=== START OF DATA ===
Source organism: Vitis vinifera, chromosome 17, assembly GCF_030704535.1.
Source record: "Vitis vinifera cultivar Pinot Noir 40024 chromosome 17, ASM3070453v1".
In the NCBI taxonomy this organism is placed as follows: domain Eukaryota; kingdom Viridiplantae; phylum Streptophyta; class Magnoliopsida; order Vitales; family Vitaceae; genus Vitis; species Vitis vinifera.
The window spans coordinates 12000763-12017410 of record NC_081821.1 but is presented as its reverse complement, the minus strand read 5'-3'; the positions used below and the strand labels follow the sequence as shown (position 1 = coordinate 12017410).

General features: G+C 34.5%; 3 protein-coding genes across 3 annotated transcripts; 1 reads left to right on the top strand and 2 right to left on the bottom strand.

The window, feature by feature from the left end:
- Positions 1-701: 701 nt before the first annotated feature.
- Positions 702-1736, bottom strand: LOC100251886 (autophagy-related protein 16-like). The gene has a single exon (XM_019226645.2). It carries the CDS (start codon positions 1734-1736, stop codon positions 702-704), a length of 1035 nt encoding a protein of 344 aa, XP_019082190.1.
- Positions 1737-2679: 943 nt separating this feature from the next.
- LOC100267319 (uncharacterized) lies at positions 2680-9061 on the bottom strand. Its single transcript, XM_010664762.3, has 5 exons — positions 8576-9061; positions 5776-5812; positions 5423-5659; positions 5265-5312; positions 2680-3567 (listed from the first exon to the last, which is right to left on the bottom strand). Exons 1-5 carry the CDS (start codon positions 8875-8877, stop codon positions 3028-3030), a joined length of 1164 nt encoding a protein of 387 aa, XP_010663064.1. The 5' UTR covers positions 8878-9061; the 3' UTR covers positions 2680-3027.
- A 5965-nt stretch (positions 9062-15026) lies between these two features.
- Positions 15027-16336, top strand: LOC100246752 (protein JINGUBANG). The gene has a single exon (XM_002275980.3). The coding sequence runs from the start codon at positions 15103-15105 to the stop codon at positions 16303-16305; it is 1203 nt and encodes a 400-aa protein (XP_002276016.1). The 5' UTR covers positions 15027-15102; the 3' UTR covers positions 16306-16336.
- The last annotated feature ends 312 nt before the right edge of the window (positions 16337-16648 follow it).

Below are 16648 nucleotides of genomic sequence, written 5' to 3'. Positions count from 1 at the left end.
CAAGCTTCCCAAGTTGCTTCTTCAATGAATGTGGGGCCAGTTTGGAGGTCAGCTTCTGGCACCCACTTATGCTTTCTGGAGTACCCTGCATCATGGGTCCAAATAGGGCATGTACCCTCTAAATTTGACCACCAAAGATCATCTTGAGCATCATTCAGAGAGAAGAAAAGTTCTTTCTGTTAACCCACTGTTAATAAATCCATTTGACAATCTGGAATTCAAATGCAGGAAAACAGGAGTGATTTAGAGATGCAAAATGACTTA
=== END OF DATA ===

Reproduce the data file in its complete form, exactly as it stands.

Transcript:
Source organism: Vitis vinifera, chromosome 17, assembly GCF_030704535.1.
Source record: "Vitis vinifera cultivar Pinot Noir 40024 chromosome 17, ASM3070453v1".
In the NCBI taxonomy this organism is placed as follows: domain Eukaryota; kingdom Viridiplantae; phylum Streptophyta; class Magnoliopsida; order Vitales; family Vitaceae; genus Vitis; species Vitis vinifera.
The window spans coordinates 12000763-12017410 of record NC_081821.1 but is presented as its reverse complement, the minus strand read 5'-3'; the positions used below and the strand labels follow the sequence as shown (position 1 = coordinate 12017410).

General features: G+C 34.5%; 3 protein-coding genes across 3 annotated transcripts; 1 reads left to right on the top strand and 2 right to left on the bottom strand.

The window, feature by feature from the left end:
- Positions 1-701: 701 nt before the first annotated feature.
- Positions 702-1736, bottom strand: LOC100251886 (autophagy-related protein 16-like). The gene has a single exon (XM_019226645.2). It carries the CDS (start codon positions 1734-1736, stop codon positions 702-704), a length of 1035 nt encoding a protein of 344 aa, XP_019082190.1.
- Positions 1737-2679: 943 nt separating this feature from the next.
- LOC100267319 (uncharacterized) lies at positions 2680-9061 on the bottom strand. Its single transcript, XM_010664762.3, has 5 exons — positions 8576-9061; positions 5776-5812; positions 5423-5659; positions 5265-5312; positions 2680-3567 (listed from the first exon to the last, which is right to left on the bottom strand). Exons 1-5 carry the CDS (start codon positions 8875-8877, stop codon positions 3028-3030), a joined length of 1164 nt encoding a protein of 387 aa, XP_010663064.1. The 5' UTR covers positions 8878-9061; the 3' UTR covers positions 2680-3027.
- A 5965-nt stretch (positions 9062-15026) lies between these two features.
- Positions 15027-16336, top strand: LOC100246752 (protein JINGUBANG). The gene has a single exon (XM_002275980.3). The coding sequence runs from the start codon at positions 15103-15105 to the stop codon at positions 16303-16305; it is 1203 nt and encodes a 400-aa protein (XP_002276016.1). The 5' UTR covers positions 15027-15102; the 3' UTR covers positions 16306-16336.
- The last annotated feature ends 312 nt before the right edge of the window (positions 16337-16648 follow it).

Below are 16648 nucleotides of genomic sequence, written 5' to 3'. Positions count from 1 at the left end.
CAAGCTTCCCAAGTTGCTTCTTCAATGAATGTGGGGCCAGTTTGGAGGTCAGCTTCTGGCACCCACTTATGCTTTCTGGAGTACCCTGCATCATGGGTCCAAATAGGGCATGTACCCTCTAAATTTGACCACCAAAGATCATCTTGAGCATCATTCAGAGAGAAGAAAAGTTCTTTCTGTTAACCCACTGTTAATAAATCCATTTGACAATCTGGAATTCAAATGCAGGAAAACAGGAGTGATTTAGAGATGCAAAATGACTTA